16. Delaveau P: [Milk lactose. Hypothesis on its biological importance]. Ann Pharm Fr. 2003;61(5):340-2. Pubmed: 13130292
  17. Vilotte JL: Lowering the milk lactose content in vivo: potential interests, strategies and physiological consequences. Reprod Nutr Dev. 2002 Mar-Apr;42(2):127-32. Pubmed: 12216958
  18. Szilagyi A: Review article: lactose--a potential prebiotic. Aliment Pharmacol Ther. 2002 Sep;16(9):1591-602. Pubmed: 12197838
  19. Swagerty DL Jr, Walling AD, Klein RM: Lactose intolerance. Am Fam Physician. 2002 May 1;65(9):1845-50. Pubmed: 12018807

Enzymes

General function:
Involved in hydrolase activity, hydrolyzing O-glycosyl compounds
Specific function:
LPH splits lactose in the small intestine.
Gene Name:
LCT
Uniprot ID:
P09848
Molecular weight:
218584.77
General function:
Involved in transferase activity, transferring glycosyl groups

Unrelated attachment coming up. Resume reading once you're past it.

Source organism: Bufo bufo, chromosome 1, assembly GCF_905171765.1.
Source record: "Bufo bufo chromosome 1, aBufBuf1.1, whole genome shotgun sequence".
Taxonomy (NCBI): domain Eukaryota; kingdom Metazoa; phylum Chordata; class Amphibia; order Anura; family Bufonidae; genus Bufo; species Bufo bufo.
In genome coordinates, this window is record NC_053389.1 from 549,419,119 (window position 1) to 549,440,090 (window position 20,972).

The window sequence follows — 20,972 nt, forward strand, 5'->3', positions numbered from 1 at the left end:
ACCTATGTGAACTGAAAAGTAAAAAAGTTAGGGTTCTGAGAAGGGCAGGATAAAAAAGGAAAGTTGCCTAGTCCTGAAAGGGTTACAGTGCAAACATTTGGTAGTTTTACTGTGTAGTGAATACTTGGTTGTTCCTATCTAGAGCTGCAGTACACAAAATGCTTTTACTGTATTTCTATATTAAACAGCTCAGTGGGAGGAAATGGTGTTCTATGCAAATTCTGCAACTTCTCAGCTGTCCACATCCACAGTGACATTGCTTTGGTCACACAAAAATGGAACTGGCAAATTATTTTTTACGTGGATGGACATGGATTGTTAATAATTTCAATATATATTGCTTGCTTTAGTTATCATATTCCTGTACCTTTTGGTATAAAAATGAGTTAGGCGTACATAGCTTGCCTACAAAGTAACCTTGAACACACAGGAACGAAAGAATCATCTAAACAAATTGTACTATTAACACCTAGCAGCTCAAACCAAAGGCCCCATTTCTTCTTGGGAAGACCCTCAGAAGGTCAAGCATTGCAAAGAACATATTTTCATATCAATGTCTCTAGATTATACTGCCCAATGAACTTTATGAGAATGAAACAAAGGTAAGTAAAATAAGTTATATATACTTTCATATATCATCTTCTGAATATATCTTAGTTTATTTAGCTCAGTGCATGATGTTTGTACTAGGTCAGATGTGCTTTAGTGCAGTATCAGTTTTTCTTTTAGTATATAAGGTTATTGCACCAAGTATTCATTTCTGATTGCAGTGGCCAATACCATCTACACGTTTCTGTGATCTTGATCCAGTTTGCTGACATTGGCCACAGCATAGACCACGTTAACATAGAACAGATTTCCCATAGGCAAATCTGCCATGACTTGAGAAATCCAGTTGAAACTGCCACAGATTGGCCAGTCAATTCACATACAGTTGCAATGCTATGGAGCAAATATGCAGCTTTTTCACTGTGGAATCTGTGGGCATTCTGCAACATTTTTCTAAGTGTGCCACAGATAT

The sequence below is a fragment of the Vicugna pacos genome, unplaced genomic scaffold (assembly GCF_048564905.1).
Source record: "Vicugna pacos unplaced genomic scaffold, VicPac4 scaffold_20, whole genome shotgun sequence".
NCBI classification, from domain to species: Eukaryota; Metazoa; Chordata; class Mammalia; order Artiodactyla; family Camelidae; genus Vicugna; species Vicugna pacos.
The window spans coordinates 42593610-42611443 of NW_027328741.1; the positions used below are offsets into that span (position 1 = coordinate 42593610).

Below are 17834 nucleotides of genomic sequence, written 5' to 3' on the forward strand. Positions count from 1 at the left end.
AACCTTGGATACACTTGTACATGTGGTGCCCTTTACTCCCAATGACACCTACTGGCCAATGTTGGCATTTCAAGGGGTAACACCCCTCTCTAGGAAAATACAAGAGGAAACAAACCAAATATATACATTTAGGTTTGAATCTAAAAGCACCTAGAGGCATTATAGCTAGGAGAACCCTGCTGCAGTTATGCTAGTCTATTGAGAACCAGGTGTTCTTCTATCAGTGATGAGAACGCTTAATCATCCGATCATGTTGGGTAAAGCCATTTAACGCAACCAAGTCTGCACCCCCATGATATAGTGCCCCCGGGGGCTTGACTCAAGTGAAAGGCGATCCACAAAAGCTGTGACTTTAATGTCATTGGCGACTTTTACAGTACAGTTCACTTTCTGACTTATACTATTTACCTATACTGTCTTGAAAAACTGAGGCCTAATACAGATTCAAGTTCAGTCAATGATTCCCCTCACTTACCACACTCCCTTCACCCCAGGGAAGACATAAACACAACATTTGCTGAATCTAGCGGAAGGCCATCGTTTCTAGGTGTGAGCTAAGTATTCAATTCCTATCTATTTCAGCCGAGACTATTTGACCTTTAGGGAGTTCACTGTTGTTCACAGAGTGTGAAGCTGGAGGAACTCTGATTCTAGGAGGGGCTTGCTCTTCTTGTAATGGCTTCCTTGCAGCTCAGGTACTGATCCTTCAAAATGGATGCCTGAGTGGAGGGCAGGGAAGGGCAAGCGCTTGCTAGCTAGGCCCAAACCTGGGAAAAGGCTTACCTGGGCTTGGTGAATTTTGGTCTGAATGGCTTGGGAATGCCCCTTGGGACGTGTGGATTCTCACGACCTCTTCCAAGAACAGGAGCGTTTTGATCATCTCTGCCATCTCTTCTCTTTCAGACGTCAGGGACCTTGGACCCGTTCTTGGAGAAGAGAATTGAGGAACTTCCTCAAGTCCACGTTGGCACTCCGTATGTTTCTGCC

Specific function:
Responsible for the synthesis of complex-type N-linked oligosaccharides in many glycoproteins as well as the carbohydrate moieties of glycolipids. Can produce lactose.
Gene Name:
B4GALT2
Uniprot ID:
O60909
Molecular weight:
41971.815
General function:
Involved in lactose synthase activity
Specific function:
Regulatory subunit of lactose synthase, changes the substrate specificity of galactosyltransferase in the mammary gland making glucose a good acceptor substrate for this enzyme. This enables LS to synthesize lactose, the major carbohydrate component of milk. In other tissues, galactosyltransferase transfers galactose onto the N-acetylglucosamine of the oligosaccharide chains in glycoproteins.
Gene Name:
LALBA
Uniprot ID:
P00709
Molecular weight:
Not Available
General function:
Involved in transferase activity, transferring glycosyl groups
Specific function:
The Golgi complex form catalyzes the production of lactose in the lactating mammary gland and could also be responsible for the synthesis of complex-type N-linked oligosaccharides in many glycoproteins as well as the carbohydrate moieties of glycolipids. The cell surface form functions as a recognition molecule during a variety of cell to cell and cell to matrix interactions, as those occurring during development and egg fertilization, by binding to specific oligosaccharide ligands on opposing cells or in the extracellular matrix.